Site A Landowners v. South Central Regional Airport Agency

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Justia Opinion Summary

The Supreme Court reversed the order of the district court granting summary judgment in favor of the cities of Pella and Oskaloosa regarding the validity of an agreement between the cities and Mahaska County to establish a regional airport authority, holding that Landowners had standing to challenge the agreement.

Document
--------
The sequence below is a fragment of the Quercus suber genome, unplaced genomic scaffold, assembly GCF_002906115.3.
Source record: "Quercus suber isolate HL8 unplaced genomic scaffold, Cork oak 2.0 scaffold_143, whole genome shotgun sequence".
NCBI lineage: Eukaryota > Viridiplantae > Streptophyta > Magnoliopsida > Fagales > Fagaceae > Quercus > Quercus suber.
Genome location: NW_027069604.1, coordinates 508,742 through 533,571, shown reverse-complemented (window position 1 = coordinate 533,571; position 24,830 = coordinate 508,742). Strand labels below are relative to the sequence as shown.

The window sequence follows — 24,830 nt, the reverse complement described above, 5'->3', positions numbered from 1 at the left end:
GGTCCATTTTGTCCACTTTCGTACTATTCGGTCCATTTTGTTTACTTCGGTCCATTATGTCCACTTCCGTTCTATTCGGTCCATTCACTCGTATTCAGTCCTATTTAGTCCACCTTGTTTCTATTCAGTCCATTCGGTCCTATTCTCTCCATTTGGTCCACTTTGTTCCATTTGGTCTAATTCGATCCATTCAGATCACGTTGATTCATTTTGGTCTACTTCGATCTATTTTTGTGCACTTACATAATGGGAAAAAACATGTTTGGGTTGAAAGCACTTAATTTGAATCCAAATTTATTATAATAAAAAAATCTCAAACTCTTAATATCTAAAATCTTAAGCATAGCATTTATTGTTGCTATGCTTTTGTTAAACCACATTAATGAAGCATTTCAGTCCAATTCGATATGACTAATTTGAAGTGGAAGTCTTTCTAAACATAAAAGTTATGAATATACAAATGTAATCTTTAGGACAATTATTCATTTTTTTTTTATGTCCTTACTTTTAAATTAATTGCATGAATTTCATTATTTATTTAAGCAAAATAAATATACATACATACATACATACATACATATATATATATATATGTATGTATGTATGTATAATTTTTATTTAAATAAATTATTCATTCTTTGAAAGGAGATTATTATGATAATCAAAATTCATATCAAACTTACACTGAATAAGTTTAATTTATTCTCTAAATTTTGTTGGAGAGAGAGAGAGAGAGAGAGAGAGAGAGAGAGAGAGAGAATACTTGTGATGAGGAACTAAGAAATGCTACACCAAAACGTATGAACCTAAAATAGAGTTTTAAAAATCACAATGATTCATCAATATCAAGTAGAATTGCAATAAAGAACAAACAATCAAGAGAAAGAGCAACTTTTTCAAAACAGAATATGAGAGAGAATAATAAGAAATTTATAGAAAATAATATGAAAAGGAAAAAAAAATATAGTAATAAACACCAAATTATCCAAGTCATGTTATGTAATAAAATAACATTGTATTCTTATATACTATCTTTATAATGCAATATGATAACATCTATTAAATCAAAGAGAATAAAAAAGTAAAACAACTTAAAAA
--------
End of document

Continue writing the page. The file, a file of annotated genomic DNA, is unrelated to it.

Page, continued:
Landowners brought this action seeking a judgment that the agreement at issue was illegal and an injunction to prevent the transaction. The district court held that Landowners lacked standing to bring the suit and granted summary judgment in favor of the Cities. The Supreme Court reversed, holding (1) by entering into the agreement, the County's Board of Supervisors bound future board to a particular course of legislative action, in violation of the Iowa Constitution; (2) the agreement violated precedent regarding delegation of a municipality's legislative power; and (3) therefore, the district court erred in declaring the agreement to be valid and ordering specific performance by the County of its obligations under the agreement.